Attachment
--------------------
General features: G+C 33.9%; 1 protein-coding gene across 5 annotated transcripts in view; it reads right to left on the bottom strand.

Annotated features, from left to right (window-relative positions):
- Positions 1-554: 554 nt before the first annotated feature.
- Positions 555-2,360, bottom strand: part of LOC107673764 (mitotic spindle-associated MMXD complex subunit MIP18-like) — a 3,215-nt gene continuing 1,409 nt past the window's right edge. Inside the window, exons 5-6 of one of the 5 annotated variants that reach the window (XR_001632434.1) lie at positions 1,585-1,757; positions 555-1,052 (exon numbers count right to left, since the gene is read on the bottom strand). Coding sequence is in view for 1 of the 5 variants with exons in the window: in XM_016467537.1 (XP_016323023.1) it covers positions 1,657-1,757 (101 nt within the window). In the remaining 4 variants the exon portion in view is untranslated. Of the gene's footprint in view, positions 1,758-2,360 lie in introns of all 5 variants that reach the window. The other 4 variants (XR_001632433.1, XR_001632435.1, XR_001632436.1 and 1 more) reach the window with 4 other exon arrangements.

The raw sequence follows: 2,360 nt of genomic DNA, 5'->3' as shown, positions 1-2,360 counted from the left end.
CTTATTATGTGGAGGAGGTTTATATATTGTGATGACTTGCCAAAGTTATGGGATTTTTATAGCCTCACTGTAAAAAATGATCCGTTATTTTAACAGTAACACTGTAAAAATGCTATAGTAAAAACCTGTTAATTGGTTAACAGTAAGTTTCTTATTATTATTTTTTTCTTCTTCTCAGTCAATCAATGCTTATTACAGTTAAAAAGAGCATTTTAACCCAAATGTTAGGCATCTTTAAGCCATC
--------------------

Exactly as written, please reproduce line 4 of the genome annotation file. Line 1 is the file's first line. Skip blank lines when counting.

- Positions 555-2,360, bottom strand: part of LOC107673764 (mitotic spindle-associated MMXD complex subunit MIP18-like) — a 3,215-nt gene continuing 1,409 nt past the window's right edge. Inside the window, exons 5-6 of one of the 5 annotated variants that reach the window (XR_001632434.1) lie at positions 1,585-1,757; positions 555-1,052 (exon numbers count right to left, since the gene is read on the bottom strand). Coding sequence is in view for 1 of the 5 variants with exons in the window: in XM_016467537.1 (XP_016323023.1) it covers positions 1,657-1,757 (101 nt within the window). In the remaining 4 variants the exon portion in view is untranslated. Of the gene's footprint in view, positions 1,758-2,360 lie in introns of all 5 variants that reach the window. The other 4 variants (XR_001632433.1, XR_001632435.1, XR_001632436.1 and 1 more) reach the window with 4 other exon arrangements.